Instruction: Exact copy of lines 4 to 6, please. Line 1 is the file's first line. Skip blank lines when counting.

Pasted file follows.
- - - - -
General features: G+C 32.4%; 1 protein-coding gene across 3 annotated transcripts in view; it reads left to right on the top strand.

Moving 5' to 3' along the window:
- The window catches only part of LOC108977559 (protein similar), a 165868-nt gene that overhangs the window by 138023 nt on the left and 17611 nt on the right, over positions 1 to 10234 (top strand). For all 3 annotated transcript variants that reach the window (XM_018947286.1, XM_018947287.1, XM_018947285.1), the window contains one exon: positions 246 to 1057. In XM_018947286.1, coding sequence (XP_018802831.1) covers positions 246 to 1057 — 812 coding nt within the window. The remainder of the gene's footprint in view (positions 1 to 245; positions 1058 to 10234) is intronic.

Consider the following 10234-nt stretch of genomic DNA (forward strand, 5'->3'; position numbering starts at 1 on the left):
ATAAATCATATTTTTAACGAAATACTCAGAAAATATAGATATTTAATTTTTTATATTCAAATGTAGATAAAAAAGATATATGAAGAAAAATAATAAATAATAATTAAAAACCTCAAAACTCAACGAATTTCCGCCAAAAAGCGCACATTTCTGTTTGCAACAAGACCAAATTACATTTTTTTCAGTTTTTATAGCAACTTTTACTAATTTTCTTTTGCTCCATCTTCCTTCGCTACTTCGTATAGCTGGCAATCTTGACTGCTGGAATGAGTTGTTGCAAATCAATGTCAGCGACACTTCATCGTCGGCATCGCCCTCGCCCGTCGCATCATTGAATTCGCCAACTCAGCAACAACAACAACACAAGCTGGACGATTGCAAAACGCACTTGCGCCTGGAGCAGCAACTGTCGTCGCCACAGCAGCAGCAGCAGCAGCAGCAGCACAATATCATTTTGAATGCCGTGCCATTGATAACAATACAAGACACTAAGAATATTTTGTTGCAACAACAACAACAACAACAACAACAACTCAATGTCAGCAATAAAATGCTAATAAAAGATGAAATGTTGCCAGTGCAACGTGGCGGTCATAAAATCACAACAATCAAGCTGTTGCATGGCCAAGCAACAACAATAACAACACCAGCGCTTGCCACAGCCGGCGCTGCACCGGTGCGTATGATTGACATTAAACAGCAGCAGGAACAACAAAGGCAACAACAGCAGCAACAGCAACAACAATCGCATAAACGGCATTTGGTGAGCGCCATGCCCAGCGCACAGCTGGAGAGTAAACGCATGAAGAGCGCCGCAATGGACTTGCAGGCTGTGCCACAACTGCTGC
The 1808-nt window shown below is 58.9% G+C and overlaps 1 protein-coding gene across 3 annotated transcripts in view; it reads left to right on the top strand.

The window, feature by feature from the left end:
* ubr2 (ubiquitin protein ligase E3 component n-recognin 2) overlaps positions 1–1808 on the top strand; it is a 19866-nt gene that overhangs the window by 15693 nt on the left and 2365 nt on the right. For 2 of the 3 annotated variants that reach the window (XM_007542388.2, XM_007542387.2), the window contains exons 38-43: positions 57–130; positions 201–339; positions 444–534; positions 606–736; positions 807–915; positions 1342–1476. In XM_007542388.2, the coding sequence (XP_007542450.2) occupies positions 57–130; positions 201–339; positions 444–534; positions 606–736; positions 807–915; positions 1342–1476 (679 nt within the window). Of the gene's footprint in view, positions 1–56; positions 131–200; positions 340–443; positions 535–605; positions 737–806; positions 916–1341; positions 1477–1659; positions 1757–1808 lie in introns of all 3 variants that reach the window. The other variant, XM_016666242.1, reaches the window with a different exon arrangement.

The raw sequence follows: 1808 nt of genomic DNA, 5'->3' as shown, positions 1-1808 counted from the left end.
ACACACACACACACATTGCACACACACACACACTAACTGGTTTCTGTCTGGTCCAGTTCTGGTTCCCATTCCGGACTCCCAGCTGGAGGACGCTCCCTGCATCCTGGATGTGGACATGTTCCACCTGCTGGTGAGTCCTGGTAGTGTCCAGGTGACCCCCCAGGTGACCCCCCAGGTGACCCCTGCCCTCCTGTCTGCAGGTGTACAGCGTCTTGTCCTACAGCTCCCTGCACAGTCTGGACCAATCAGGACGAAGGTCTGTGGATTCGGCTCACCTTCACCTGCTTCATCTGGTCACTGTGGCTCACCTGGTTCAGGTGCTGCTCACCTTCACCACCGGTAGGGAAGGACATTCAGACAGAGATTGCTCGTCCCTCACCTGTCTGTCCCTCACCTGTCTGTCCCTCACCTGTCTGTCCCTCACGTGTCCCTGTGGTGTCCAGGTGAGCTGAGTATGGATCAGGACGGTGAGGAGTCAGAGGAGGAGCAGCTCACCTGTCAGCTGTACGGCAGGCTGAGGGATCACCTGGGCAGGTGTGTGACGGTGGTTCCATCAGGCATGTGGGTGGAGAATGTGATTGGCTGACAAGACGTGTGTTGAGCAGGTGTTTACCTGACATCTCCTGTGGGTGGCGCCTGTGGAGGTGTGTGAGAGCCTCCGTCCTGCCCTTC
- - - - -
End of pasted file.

Consider the following 10234-nt stretch of genomic DNA (forward strand, 5'->3'; position numbering starts at 1 on the left):
ATAAATCATATTTTTAACGAAATACTCAGAAAATATAGATATTTAATTTTTTATATTCAAATGTAGATAAAAAAGATATATGAAGAAAAATAATAAATAATAATTAAAAACCTCAAAACTCAACGAATTTCCGCCAAAAAGCGCACATTTCTGTTTGCAACAAGACCAAATTACATTTTTTTCAGTTTTTATAGCAACTTTTACTAATTTTCTTTTGCTCCATCTTCCTTCGCTACTTCGTATAGCTGGCAATCTTGACTGCTGGAATGAGTTGTTGCAAATCAATGTCAGCGACACTTCATCGTCGGCATCGCCCTCGCCCGTCGCATCATTGAATTCGCCAACTCAGCAACAACAACAACACAAGCTGGACGATTGCAAAACGCACTTGCGCCTGGAGCAGCAACTGTCGTCGCCACAGCAGCAGCAGCAGCAGCAGCAGCACAATATCATTTTGAATGCCGTGCCATTGATAACAATACAAGACACTAAGAATATTTTGTTGCAACAACAACAACAACAACAACAACAACTCAATGTCAGCAATAAAATGCTAATAAAAGATGAAATGTTGCCAGTGCAACGTGGCGGTCATAAAATCACAACAATCAAGCTGTTGCATGGCCAAGCAACAACAATAACAACACCAGCGCTTGCCACAGCCGGCGCTGCACCGGTGCGTATGATTGACATTAAACAGCAGCAGGAACAACAAAGGCAACAACAGCAGCAACAGCAACAACAATCGCATAAACGGCATTTGGTGAGCGCCATGCCCAGCGCACAGCTGGAGAGTAAACGCATGAAGAGCGCCGCAATGGACTTGCAGGCTGTGCCACAACTGCTGC
The 1808-nt window shown below is 58.9% G+C and overlaps 1 protein-coding gene across 3 annotated transcripts in view; it reads left to right on the top strand.